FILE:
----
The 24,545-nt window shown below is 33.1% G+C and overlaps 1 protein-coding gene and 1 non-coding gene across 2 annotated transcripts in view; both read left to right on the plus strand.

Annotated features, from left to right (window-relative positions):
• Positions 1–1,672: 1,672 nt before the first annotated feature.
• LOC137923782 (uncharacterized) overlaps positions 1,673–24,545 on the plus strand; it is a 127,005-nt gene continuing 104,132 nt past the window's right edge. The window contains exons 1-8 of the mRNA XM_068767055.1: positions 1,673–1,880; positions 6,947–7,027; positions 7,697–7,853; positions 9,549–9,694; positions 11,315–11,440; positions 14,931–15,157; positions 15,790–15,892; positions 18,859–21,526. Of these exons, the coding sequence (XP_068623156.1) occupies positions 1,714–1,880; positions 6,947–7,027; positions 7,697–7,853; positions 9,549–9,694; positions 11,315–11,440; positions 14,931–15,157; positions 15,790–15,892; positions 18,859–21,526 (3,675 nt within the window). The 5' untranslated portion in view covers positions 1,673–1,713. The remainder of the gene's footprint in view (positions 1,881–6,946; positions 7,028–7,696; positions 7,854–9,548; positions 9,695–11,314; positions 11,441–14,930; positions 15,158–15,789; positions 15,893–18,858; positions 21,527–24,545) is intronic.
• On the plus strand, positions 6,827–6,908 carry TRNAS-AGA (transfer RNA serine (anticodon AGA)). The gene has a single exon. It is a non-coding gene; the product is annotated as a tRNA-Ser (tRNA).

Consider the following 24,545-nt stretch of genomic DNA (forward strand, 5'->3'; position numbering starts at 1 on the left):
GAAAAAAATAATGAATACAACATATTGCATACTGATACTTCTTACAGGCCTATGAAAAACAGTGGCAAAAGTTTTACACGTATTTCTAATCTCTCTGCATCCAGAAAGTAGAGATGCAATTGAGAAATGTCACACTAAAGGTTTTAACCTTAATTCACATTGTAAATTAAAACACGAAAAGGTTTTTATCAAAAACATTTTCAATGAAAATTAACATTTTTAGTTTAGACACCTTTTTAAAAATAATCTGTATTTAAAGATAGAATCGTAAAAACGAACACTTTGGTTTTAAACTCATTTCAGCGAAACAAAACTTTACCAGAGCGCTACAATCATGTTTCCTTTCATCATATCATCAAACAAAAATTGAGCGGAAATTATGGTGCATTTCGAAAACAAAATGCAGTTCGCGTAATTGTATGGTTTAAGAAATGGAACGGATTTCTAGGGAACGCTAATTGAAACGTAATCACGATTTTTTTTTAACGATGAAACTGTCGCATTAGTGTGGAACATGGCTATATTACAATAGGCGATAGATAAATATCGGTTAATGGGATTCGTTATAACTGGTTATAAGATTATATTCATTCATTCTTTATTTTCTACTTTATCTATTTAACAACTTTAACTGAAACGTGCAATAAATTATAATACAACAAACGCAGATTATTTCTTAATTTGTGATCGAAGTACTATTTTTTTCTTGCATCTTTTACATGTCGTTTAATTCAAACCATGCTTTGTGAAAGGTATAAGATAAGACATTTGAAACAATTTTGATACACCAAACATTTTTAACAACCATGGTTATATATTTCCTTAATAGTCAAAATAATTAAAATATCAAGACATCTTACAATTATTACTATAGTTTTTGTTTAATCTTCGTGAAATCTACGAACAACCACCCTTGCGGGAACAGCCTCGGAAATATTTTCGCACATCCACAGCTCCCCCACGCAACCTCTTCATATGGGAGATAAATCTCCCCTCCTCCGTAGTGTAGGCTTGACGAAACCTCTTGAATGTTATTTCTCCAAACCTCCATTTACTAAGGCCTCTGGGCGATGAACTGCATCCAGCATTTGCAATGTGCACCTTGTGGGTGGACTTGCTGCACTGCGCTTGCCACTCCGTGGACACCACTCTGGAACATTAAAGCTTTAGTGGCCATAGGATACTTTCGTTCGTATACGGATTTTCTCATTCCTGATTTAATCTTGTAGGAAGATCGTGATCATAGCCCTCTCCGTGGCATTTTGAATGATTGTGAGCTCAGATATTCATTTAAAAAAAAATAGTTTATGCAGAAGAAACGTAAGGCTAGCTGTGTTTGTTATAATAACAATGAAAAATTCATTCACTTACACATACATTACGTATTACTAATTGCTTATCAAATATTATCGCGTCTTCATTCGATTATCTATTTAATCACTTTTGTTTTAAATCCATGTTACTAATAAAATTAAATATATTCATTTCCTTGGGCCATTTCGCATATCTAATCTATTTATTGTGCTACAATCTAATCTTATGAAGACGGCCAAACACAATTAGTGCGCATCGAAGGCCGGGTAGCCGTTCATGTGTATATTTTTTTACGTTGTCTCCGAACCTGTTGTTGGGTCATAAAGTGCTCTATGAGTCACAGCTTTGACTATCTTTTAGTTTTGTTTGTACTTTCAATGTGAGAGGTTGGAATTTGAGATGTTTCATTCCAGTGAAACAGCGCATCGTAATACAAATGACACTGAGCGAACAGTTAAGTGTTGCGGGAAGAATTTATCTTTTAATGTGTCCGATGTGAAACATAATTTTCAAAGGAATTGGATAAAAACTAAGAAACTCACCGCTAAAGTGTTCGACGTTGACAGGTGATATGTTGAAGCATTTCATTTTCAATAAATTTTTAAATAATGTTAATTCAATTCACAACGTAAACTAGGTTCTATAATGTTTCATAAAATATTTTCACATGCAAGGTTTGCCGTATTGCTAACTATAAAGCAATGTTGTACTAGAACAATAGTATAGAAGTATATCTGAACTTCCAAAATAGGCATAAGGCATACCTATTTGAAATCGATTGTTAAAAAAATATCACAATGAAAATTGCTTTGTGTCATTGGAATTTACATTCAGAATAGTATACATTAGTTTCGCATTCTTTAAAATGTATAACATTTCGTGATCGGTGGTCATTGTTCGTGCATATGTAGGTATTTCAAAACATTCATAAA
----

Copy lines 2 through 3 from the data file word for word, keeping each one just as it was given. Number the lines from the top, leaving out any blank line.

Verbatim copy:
Annotated features, from left to right (window-relative positions):
• Positions 1–1,672: 1,672 nt before the first annotated feature.